New Funding, New Hope For North Atlantic Right Whale

By Neville Judd

HALIFAX, Nova Scotia, Canada, September 20, 2000 (ENS) - They used to roam the Atlantic in the hundreds of thousands but the number of North Atlantic right whales now stands at 300. Their migratory patterns are as mysterious to researchers as their existence is fragile, but funding for a new plan announced by the Canadian government may yet save the species from extinction.


Whale species face threats the world over but few more so than the North Atlantic right whale. (Photo by S. Cosens, courtesy Department of Fisheries and Oceans)
The North Atlantic right whale is the most endangered large whale in the world. After being hunted to the brink of extinction in the early 20th century, this marine mammal has been internationally protected since 1935.

But the right whale has succumbed to other 20th century threats, namely collisions with ships, entanglement in fishing gear, pollution and, most recently, a burgeoning whale watching tourism industry.

Grants totalling C$550,000 (US$371,000) from the Department of Fisheries and Oceans (DFO) and Environment Canada will help put the North Atlantic Right Whale Recovery Plan into action. The plan is made up of several projects designed to address these threats to the right whale. They bring together researchers, scientists and groups like World Wildlife Fund Canada (WWF).

In one project, researchers at Dalhousie University in Halifax are deploying a network of underwater microphones to develop a sonar technique by which ships can avoid collisions with right whales in the Bay of Fundy.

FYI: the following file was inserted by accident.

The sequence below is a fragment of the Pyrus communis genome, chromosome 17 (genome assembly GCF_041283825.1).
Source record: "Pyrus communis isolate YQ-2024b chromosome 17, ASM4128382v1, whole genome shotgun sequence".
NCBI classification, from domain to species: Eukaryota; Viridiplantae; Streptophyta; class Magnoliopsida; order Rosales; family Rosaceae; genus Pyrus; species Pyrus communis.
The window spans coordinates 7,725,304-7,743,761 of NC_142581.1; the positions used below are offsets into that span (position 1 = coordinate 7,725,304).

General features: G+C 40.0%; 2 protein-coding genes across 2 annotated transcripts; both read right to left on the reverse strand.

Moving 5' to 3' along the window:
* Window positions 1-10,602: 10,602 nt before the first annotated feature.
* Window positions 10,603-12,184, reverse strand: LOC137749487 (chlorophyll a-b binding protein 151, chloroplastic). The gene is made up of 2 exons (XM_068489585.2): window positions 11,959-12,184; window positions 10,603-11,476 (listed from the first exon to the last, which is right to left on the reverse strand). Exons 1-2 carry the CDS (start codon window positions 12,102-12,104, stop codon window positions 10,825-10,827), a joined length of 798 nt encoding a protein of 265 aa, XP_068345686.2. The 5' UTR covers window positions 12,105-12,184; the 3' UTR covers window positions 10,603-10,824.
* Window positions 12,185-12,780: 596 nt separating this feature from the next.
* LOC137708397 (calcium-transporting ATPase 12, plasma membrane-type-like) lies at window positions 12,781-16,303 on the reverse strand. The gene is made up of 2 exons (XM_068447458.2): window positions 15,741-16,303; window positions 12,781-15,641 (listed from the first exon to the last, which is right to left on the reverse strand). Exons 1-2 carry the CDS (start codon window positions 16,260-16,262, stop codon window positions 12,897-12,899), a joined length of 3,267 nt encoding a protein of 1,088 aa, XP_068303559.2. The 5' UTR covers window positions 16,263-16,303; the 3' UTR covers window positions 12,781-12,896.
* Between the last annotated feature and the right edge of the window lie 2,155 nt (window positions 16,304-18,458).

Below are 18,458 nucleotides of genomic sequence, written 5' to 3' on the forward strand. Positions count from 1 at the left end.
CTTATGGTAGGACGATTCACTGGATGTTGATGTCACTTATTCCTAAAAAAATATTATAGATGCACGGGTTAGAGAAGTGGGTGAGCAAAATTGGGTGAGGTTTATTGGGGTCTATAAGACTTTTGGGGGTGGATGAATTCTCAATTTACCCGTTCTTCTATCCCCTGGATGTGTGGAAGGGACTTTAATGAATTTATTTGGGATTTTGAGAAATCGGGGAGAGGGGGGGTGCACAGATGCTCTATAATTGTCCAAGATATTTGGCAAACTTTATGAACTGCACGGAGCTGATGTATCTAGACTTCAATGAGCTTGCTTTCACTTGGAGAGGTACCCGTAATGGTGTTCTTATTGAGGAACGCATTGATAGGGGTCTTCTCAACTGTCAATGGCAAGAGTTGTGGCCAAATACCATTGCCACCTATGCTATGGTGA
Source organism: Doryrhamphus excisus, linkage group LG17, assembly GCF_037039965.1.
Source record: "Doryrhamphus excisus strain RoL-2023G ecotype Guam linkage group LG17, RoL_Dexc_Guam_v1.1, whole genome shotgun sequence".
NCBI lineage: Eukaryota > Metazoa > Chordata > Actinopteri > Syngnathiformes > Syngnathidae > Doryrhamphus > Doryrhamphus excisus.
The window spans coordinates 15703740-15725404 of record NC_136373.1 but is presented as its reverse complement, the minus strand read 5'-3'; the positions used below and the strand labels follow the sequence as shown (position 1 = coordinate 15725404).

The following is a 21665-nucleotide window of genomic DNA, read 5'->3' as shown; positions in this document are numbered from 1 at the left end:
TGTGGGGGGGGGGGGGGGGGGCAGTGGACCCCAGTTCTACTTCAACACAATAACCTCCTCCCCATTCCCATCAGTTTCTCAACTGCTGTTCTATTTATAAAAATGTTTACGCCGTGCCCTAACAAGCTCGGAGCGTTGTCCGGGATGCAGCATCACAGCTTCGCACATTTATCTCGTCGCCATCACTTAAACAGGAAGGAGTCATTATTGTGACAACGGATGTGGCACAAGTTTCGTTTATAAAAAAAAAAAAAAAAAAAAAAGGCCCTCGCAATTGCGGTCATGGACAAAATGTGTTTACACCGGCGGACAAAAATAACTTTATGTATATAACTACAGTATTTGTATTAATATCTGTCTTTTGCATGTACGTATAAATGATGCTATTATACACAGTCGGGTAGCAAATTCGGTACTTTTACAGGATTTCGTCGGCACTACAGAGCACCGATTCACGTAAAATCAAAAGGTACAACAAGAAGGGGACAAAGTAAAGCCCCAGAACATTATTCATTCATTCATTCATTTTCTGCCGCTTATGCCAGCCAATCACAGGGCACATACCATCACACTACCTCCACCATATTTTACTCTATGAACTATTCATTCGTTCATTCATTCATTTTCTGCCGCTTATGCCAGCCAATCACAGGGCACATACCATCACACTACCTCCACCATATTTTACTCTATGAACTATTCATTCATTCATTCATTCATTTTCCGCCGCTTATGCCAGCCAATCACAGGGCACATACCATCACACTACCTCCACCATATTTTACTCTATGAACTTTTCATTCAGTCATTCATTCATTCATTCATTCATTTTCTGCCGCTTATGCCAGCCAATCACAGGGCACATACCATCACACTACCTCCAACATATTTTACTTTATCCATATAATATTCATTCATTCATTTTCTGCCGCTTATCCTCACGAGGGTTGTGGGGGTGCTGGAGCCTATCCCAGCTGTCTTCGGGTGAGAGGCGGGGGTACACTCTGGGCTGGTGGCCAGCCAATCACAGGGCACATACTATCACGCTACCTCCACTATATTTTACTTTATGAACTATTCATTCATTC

In another, the WWF is working with the conservation organization East Coast Ecosystems, and local fishermen to test fishing gear that has been specially designed to release entangled whales.

East Coast Ecosystems is a partner in a third project analyzing right whale distribution and ship traffic in the Bay of Fundy with a view to adjusting shipping lanes and thereby preventing ship strikes.

The DFO's species at risk coordinator Jerry Conway told ENS that other than right whales' presence in the Bay of Fundy and Nova Scotia's Roseway Basin from June to October, little is known about their migratory habits during the rest of the year. The species reproductive habits and general biology are little understood.

"Where they go is anyone's guess," said Conway. "The pregnant females usually go down to Florida and Georgia to give birth but the last couple of years, there have been less than a dozen spotted.


The Bedford Institute of Oceanography in Dartmouth, Nova Scotia, where federal funding was announced last week. (Photo courtesy Department of Fisheries and Oceans)
"They used to roam the entire Atlantic, well into the Bay of Biscay and northern Europe. Last year, off Nova Scotia, a right whale was spotted that later turned up in a fjord in Norway in September, so some still follow old migratory routes."

Cathy Merriman, WWF's senior manager for conservation science and field projects, said last Friday's funding announcement provided hope for the right whale's survival.

"With this funding in place, we can move forward from planning how the right whale might be saved from extinction to actually putting those plans into action," she said.

"No one group alone can help the whales recover, but our combined efforts can prevent the disappearance of this species from Canadian waters."

The DFO has committed $250,000, with additional financing to come as the plan is implemented. Under Canada's Habitat Stewardship Program, Environment Canada pledged a further $300,000.

The Habitat Stewardship Program was announced with the recently tabled Species at Risk legislation. The Canadian government has earmarked $90 million over three years for species at risk projects.